Random numbers and the shape of the universe in new mathematical projects

​​​Michael Björklund, professor, and Mingchen Xia, doctoral student, at the Department of Mathematical Sciences, receive grants from the Knut and Alice Wallenberg Foundation program for mathematics. Michael Björklund receives funding to hire a postdoctoral fellow from abroad, and Mingchen Xia receives funding for a postdoctoral position in France.
​​The program for mathematics started in 2014 and is of great significance for mathematics in Sweden. It has given the best young Swedish mathematicians international experience by providing them with opportunities to take up postdoctoral positions abroad, while both young and more experienced mathematicians are recruited to Sweden from abroad, which contributes to creating strong research environments at Swedish universities. 
“When we started, the aim of the program for mathematics was that Sweden would regain an internationally leading position in the field. I think we have progressed well. Swedish mathematics has had a very positive development, with several world-leading research environments, and it has become attractive for leading international researchers to come here,” says Peter Wallenberg Jr, chair of Knut and Alice Wallenberg Foundation.

The randomness of fractions

Michael BjörklundMichael Björklund, professor in the Division for Analysis and Probability Theory, Department of Mathematical Sciences, receives funding to hire a postdoctoral fellow from abroad.

The entire numerical line consists of real numbers, of which some comprise rational numbers, ones which can be written as a fraction of two integers. However, most real numbers cannot be expressed in this manner – they are irrational. The best-known irrational numbers include π and the square root of two, √2. How these irrational numbers should be best approximated using rational numbers has, in its simplest form, been well understood for more than a century. The field of diophantine approximation, which this project is about, examines how well an approximation can be performed using rational numbers for a given real number.

One way of approaching the question is to calculate the number of rational numbers that provide good approximations to a given real number and which have denominators below a specified high limit. It has been known since the 1960s that, for almost all real numbers, their quantity grows towards infinity at an almost exactly logarithmic rate with the given limit for the denominator. Deviations from this rate fulfil a specific form of the central limit theorem, i.e. a normal distribution, as recently proven by Michael Björklund and Alexander Gorodnik.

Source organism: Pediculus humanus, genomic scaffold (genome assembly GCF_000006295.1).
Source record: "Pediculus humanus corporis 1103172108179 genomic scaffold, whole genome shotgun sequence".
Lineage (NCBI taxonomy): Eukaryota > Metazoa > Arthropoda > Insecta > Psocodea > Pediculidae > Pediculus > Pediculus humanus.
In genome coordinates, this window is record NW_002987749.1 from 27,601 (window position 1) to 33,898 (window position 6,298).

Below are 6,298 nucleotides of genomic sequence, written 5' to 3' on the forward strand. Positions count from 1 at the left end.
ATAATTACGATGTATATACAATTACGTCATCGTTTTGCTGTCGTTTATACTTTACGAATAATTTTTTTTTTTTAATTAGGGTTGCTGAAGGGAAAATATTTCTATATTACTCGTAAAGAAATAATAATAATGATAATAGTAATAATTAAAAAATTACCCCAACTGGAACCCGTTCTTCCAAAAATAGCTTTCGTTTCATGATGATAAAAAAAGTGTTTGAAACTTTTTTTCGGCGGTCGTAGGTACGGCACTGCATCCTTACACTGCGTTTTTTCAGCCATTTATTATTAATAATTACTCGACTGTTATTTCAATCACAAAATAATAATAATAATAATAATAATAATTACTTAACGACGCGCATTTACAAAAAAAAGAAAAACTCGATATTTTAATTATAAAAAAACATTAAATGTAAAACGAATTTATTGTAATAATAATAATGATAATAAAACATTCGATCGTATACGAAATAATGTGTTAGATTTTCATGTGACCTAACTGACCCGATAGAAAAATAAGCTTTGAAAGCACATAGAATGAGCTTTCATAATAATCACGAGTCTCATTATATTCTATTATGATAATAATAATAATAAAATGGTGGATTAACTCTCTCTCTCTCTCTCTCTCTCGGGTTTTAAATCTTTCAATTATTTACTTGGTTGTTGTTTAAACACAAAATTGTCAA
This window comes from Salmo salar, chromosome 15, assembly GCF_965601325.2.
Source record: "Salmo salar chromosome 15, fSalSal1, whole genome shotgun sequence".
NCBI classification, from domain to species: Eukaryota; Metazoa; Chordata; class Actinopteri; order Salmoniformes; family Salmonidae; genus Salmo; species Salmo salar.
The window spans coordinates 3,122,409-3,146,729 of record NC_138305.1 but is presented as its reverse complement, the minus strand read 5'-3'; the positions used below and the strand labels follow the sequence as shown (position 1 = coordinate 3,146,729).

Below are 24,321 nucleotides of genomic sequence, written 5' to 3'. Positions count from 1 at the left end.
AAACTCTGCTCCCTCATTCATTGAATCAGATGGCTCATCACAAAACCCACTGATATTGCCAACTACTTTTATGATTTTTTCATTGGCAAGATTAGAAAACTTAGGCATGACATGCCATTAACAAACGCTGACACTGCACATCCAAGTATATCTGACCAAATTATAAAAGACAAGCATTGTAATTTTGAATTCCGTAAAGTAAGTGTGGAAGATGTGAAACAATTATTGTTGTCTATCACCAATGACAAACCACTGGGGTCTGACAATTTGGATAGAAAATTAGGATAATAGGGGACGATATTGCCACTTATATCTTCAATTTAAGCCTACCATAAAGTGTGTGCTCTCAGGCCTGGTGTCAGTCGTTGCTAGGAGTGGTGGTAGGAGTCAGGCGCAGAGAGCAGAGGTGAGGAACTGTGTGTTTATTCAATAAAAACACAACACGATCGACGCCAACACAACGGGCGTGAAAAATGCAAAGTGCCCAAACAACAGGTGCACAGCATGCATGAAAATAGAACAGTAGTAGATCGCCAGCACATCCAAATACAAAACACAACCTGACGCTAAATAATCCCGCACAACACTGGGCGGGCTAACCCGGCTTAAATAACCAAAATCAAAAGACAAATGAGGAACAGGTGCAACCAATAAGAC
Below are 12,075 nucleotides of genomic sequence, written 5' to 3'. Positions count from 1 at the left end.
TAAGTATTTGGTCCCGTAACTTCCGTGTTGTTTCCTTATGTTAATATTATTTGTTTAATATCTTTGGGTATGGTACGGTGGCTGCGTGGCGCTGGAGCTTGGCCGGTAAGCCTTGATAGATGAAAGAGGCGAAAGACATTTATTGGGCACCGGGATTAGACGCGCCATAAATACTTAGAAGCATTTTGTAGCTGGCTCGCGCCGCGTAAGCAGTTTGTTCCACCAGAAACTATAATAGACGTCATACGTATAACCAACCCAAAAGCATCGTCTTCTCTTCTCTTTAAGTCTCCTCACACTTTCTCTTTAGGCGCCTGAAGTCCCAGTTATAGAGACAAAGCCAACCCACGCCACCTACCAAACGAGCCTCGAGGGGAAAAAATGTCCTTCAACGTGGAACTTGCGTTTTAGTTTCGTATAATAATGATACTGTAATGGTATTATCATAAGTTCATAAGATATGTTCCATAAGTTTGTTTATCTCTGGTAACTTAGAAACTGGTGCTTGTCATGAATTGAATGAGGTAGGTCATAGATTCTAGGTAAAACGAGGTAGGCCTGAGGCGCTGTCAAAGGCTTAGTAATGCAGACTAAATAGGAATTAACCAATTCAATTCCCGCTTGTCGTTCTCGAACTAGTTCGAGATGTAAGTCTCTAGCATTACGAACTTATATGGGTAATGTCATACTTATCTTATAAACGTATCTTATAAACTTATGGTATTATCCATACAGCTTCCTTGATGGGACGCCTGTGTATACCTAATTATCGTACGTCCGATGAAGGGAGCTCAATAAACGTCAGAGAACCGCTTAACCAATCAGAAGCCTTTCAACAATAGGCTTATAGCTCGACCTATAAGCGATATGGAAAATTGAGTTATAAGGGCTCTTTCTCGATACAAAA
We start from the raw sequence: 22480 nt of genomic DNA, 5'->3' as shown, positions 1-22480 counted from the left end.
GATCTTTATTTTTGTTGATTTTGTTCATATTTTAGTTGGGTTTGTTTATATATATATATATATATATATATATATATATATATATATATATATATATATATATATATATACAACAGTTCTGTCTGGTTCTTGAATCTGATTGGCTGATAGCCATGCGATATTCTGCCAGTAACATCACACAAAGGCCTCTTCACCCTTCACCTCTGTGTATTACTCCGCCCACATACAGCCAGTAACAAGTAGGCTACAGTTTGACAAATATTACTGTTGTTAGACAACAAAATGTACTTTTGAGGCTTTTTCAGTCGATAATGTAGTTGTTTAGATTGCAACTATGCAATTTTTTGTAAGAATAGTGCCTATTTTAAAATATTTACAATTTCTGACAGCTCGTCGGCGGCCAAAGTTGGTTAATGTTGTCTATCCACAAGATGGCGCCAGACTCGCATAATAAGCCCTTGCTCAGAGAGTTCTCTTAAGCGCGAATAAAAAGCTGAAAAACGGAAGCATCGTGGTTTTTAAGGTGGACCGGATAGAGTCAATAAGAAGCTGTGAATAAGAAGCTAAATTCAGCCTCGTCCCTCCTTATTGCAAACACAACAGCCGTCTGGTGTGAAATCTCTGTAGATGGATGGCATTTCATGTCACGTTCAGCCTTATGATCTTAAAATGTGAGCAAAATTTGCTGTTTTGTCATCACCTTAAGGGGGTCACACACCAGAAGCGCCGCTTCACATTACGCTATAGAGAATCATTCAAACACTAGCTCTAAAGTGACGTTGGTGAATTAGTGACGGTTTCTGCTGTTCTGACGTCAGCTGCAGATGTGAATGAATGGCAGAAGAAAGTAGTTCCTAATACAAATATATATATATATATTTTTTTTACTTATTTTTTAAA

The purpose of the project is, in the next step, to move beyond the normal distribution. The basis for understanding deviations from the normal distribution is the already well-known analysis of the sums of independent random variables and the central limit theorem. In the case being studied, the random variables are only partially independent, but the analogy may bear fruit and lead to better estimations that those now known.

The shape of the universe

Mingchen Xiao
Mingchen Xia, PhD student in the Division for Algebra and Geometry, Department of Mathematical Sciences, receives funding for a postdoctoral position with Professor Sébastien Boucksom at the École Polytechnique, Palaiseau, France.

Time and space shape our universe. The theory of how they are connected was developed in the eighteenth century by Isaac Newton. However, in his Principia Matematica, time and three-dimensional space are independent. They were first linked in a shared spacetime almost 200 years later, when James Clerk Maxwell realised that the speed of light in a vacuum was constant, regardless of who measured it. This was only possible if space and time were regarded as a unity – a spacetime. 

Spacetime received its precise mathematical description in Albert Einstein’s masterpiece – the general theory of relativity, which was published just over a century ago. The theory describes the shape of the universe as a four-dimensional surface. Its shape is determined by the matter content of space – the more matter, the more curved the surface. But what is the shape of the universe if all matter is removed, how can a vacuum be described? If there is nothing at all, is the universe then entirely flat? The answer was astounding – it turns out that the theory of relativity actually permits many non-flat vacua. 

In the theory of relativity, the exact relationship between matter and the shape of the cosmos is given a set of differential equations, Einstein’s field equations. These are notoriously difficult to solve and several different approaches have been developed over the past century to obtain direct solutions for spacetime. One of the most recent is pluripotential theory, an area within complex mathematical analysis. The plan is to use these methods to help explore the intricate geometry of the vacuum.

About the Knut and Alice Wallenberg Foundation program for mathematics

Over the years 2014–2029, the program will provide SEK 650 million to allow Swedish researchers to receive international postdoctoral positions, as well as the international recruitment of visiting professors and of foreign researchers to postdoctoral positions at Swedish universities. The program also includes funding worth SEK 73 million for the Academy of Sciences’ Institut Mittag-Leffler, one of the world’s ten leading mathematics institutions.
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Page manager Published: Wed 23 Mar 2022.